fb
IAC 2022 - Banner

Astronomers uncover evidence of water at Jupiter’s Ganymede

Edinburgh, 28 July 2021. – Scientists compared archival data from NASA’s Hubble telescope from between 1998 and 2010 and the Cosmic Origins Spectrograph from 2018 and, for the first time, encountered evidence of water vapour in the thin atmosphere of the Solar System’s largest moon, Ganymede.

Image: NASA, ESA, Lorenz Roth (KTH)

Previously, research has suggested the presence of molecular oxygen (O2) after auroral bands were discovered in the ultraviolet (UV) images produced by the Hubble Space Telescope, NASA said.

However, when comparing these to recent datasets, astronomers have discovered that there was almost no O2 in the atmosphere in 2018 implying another reason for the charged particle bands.

Taking a closer look, NASA scientists have discovered that these UV aurora bands coincided with equatorial regions of the icy moon where daytime surface temperatures at noon allowed for the ice to sublimate that is, turn from solid to gas, thus releasing water particles into the atmosphere.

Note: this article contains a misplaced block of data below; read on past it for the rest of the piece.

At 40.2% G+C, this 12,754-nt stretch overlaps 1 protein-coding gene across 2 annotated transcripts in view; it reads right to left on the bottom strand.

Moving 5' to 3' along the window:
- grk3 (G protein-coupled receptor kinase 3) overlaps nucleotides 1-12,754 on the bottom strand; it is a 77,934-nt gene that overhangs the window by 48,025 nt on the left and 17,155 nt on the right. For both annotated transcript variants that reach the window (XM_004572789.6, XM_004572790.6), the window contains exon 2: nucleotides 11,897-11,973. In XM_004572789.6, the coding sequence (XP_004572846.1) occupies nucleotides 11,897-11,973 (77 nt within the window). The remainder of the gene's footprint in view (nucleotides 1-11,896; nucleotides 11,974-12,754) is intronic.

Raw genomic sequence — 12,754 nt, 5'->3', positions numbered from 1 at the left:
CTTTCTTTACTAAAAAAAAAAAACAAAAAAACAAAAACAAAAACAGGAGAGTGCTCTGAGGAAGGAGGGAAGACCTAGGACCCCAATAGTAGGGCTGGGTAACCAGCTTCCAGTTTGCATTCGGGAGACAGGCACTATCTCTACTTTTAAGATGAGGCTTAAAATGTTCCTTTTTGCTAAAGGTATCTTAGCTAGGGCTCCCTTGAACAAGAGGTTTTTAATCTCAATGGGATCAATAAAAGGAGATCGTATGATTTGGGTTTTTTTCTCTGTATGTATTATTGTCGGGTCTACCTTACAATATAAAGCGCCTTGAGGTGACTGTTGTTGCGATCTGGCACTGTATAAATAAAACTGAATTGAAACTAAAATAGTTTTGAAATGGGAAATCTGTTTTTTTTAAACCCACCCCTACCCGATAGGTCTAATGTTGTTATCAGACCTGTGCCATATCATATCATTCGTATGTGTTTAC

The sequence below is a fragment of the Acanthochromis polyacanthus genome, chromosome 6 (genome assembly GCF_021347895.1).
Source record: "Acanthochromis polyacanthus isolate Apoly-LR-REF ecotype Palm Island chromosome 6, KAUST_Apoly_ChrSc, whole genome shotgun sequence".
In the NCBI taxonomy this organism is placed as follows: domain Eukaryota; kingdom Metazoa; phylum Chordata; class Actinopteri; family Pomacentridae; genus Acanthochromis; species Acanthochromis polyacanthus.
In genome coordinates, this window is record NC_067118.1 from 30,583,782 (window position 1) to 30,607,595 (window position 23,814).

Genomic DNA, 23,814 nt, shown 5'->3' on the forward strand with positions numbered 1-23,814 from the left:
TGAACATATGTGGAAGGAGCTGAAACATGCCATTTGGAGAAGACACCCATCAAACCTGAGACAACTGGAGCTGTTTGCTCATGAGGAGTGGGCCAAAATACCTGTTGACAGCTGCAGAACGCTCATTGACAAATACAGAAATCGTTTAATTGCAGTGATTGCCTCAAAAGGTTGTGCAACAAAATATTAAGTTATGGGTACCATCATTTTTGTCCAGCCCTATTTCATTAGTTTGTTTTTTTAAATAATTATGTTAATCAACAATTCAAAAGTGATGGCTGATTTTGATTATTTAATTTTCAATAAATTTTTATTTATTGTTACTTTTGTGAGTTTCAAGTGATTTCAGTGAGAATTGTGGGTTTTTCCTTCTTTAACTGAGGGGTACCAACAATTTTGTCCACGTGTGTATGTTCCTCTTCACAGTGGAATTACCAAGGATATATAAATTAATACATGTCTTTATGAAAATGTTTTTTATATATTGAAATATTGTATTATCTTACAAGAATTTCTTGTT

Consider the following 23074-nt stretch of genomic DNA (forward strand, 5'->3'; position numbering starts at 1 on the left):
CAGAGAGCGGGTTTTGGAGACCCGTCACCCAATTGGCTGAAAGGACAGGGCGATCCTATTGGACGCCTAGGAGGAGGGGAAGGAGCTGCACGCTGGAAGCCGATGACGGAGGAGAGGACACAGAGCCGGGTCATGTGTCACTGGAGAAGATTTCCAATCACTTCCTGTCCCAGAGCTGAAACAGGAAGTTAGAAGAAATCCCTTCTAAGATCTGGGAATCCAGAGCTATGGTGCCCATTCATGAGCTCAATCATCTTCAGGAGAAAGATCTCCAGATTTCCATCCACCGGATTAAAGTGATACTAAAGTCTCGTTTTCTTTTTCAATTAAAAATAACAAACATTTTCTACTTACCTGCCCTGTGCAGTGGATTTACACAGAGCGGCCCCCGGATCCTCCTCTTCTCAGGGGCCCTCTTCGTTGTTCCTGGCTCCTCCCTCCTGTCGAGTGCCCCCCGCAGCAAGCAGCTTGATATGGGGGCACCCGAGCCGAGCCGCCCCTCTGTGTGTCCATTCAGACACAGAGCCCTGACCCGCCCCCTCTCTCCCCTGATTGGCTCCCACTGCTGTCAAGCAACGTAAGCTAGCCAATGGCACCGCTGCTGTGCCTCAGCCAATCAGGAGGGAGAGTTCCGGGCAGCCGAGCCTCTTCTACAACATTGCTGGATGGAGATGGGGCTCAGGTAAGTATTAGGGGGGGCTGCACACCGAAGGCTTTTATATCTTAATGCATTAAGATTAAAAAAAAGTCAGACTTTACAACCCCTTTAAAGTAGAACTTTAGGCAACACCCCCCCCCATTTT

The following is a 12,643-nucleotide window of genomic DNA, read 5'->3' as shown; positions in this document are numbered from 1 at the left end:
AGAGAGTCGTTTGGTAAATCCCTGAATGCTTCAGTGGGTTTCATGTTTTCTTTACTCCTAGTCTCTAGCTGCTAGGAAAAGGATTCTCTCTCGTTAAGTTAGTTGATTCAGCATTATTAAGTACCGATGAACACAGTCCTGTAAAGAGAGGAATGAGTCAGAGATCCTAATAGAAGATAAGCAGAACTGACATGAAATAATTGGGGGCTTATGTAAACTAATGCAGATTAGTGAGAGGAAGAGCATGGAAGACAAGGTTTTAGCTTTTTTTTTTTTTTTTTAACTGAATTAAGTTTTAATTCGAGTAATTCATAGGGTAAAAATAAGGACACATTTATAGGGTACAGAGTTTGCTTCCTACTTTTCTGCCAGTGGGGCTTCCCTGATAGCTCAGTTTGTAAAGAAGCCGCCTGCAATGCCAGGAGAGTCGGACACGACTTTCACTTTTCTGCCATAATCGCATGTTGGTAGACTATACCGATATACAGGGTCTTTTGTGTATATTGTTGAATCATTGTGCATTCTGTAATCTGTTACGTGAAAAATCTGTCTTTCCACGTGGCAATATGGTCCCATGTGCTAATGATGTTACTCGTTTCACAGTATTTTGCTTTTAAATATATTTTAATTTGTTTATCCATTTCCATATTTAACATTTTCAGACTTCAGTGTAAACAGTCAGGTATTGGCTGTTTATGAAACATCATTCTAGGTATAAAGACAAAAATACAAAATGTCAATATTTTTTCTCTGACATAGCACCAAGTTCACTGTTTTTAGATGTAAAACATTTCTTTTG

NASA’s Juno mission has been taking a close look at Jupiter and its moons since 2016 and the European Space Agency (ESA) is launching JUICE (JUpiter ICy moons Explorer), its first large-class mission in 2022, with a planned arrival at Jupiter in 2029, to do further investigations on Ganymede, among other moons and Jupiter itself.

The three-year mission will explore Ganymede as a planetary body and a potential habitat with unique plasma and magnetic interactions with Jupiter which will help understand how giant gas planets and their moons form and evolve.

Check Also

#SpaceWatchGL Opinion: An ecofeminist approach to the sustainable use of the Moon

In 1985, the Australian ecofeminist philosopher Val Plumwood had an extraordinary experience. She was attacked by a crocodile while canoeing in Kakadu National Park in northern Australia. She fought the crocodile off three times and survived; but it had a profound effect on her philosophy.